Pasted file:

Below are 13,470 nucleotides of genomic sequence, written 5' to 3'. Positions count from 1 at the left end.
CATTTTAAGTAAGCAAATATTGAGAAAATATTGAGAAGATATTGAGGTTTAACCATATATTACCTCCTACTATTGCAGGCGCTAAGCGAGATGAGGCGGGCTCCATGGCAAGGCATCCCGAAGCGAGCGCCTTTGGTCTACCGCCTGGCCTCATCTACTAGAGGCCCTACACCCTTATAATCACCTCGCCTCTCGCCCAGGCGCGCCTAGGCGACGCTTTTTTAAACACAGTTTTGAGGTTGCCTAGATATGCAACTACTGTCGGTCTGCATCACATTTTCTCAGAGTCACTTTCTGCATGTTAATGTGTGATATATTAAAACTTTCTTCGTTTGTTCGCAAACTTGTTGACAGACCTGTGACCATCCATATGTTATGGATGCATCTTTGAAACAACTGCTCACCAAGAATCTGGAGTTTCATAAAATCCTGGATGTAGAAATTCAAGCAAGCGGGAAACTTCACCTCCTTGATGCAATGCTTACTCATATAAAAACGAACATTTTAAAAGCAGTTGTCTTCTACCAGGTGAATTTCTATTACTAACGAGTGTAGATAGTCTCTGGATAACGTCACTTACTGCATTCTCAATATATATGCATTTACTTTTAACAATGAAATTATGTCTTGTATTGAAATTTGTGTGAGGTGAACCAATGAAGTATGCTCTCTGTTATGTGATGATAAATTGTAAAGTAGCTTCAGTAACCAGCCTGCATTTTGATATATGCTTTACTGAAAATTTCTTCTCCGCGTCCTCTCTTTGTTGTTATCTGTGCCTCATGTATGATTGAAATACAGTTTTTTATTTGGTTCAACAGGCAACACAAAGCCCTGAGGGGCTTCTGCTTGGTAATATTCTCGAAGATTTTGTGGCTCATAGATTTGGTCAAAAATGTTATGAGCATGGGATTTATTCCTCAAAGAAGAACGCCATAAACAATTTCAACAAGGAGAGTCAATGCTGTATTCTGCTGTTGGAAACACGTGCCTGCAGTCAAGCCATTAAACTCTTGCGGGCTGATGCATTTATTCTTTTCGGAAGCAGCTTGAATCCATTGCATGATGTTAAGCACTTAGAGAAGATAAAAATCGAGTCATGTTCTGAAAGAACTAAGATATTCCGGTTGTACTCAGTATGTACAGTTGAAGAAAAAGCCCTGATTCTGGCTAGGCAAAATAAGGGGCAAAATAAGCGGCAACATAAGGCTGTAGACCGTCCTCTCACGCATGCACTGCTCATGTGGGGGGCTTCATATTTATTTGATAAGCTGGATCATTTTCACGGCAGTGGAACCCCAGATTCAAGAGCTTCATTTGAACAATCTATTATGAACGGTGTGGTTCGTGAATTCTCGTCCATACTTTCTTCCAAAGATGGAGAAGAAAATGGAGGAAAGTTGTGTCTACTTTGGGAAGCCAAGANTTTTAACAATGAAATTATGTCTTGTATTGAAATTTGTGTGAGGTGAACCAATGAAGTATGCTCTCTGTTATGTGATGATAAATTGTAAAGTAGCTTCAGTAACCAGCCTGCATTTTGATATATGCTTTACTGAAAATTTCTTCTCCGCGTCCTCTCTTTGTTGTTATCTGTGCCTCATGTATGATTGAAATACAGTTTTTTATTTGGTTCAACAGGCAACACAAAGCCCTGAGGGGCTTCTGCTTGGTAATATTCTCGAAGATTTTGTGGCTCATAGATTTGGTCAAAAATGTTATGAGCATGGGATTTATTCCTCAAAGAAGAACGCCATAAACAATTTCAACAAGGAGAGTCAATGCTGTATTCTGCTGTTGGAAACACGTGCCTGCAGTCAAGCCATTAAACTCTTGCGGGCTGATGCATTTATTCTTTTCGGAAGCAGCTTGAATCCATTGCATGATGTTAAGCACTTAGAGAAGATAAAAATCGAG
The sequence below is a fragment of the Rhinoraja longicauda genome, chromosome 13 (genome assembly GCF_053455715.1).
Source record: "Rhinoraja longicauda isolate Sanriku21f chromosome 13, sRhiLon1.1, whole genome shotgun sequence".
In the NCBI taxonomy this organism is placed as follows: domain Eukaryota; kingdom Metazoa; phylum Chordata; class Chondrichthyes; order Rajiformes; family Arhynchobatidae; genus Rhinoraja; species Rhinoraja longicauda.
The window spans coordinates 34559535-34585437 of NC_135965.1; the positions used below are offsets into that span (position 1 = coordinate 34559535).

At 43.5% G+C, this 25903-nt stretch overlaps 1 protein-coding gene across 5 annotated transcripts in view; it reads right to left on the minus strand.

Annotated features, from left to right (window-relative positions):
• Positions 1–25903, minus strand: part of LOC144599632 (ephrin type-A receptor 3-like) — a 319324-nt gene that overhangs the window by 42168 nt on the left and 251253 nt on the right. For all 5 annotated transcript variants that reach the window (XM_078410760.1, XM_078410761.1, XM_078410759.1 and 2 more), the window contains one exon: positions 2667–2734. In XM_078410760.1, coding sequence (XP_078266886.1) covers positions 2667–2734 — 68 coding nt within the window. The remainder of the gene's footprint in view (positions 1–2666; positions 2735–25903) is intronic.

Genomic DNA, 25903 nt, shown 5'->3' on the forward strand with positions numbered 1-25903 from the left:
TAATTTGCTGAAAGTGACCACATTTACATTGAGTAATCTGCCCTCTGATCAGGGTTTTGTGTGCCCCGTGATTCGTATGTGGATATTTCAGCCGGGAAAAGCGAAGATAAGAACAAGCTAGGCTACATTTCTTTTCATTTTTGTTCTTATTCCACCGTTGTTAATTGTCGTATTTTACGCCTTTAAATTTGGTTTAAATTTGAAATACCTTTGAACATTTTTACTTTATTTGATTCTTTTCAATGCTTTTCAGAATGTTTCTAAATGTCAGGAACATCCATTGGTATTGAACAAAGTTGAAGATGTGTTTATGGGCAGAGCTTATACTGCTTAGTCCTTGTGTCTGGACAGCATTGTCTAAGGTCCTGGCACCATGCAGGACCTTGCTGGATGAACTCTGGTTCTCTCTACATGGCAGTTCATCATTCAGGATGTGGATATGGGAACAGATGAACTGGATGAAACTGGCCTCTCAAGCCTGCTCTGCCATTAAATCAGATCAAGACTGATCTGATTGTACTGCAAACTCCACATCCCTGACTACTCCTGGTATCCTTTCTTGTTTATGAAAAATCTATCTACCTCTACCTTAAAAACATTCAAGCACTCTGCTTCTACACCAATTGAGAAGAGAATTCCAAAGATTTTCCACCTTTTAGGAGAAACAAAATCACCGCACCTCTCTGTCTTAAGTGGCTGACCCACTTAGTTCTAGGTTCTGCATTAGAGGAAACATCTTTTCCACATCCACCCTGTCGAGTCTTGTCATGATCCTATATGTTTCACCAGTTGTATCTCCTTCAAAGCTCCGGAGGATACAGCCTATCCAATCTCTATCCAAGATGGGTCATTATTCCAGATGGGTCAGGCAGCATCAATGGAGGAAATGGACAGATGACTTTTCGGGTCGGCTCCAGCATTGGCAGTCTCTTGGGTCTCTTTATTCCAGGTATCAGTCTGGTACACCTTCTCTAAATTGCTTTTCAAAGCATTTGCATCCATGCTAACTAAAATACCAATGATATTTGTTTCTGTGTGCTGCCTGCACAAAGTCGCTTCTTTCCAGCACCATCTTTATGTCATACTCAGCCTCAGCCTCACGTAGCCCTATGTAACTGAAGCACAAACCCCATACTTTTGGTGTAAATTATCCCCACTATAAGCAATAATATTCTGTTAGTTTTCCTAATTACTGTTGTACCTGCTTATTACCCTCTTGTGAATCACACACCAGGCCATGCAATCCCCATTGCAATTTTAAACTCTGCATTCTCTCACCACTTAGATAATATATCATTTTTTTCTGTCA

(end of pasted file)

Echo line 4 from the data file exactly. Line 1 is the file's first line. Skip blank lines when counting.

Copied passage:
Source record: "Rhinoraja longicauda isolate Sanriku21f chromosome 13, sRhiLon1.1, whole genome shotgun sequence".